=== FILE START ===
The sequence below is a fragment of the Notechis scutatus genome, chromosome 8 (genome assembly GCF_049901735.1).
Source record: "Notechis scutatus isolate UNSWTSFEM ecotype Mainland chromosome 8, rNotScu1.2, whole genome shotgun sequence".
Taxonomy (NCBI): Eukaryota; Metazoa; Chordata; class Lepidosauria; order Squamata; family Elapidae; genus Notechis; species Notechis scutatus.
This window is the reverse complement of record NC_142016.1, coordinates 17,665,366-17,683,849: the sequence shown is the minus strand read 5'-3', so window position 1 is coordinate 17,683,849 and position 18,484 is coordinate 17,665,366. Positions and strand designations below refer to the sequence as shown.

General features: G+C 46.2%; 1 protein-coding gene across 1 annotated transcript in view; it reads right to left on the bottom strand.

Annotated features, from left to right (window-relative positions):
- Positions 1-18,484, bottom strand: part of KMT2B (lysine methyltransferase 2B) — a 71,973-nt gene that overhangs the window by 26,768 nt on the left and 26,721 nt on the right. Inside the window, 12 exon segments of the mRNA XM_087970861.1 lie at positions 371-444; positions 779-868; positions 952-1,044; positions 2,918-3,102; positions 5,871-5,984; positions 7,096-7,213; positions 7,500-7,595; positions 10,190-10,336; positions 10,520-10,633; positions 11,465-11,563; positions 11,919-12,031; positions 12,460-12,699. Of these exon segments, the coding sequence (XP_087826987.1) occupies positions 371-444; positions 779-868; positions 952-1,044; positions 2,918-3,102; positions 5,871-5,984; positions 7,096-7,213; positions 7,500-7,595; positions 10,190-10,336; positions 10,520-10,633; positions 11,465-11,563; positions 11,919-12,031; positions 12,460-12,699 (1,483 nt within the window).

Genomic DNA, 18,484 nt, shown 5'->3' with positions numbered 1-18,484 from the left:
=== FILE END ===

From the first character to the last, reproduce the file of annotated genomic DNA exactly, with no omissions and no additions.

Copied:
The sequence below is a fragment of the Notechis scutatus genome, chromosome 8 (genome assembly GCF_049901735.1).
Source record: "Notechis scutatus isolate UNSWTSFEM ecotype Mainland chromosome 8, rNotScu1.2, whole genome shotgun sequence".
Taxonomy (NCBI): Eukaryota; Metazoa; Chordata; class Lepidosauria; order Squamata; family Elapidae; genus Notechis; species Notechis scutatus.
This window is the reverse complement of record NC_142016.1, coordinates 17,665,366-17,683,849: the sequence shown is the minus strand read 5'-3', so window position 1 is coordinate 17,683,849 and position 18,484 is coordinate 17,665,366. Positions and strand designations below refer to the sequence as shown.

General features: G+C 46.2%; 1 protein-coding gene across 1 annotated transcript in view; it reads right to left on the bottom strand.

Annotated features, from left to right (window-relative positions):
- Positions 1-18,484, bottom strand: part of KMT2B (lysine methyltransferase 2B) — a 71,973-nt gene that overhangs the window by 26,768 nt on the left and 26,721 nt on the right. Inside the window, 12 exon segments of the mRNA XM_087970861.1 lie at positions 371-444; positions 779-868; positions 952-1,044; positions 2,918-3,102; positions 5,871-5,984; positions 7,096-7,213; positions 7,500-7,595; positions 10,190-10,336; positions 10,520-10,633; positions 11,465-11,563; positions 11,919-12,031; positions 12,460-12,699. Of these exon segments, the coding sequence (XP_087826987.1) occupies positions 371-444; positions 779-868; positions 952-1,044; positions 2,918-3,102; positions 5,871-5,984; positions 7,096-7,213; positions 7,500-7,595; positions 10,190-10,336; positions 10,520-10,633; positions 11,465-11,563; positions 11,919-12,031; positions 12,460-12,699 (1,483 nt within the window).

Genomic DNA, 18,484 nt, shown 5'->3' with positions numbered 1-18,484 from the left: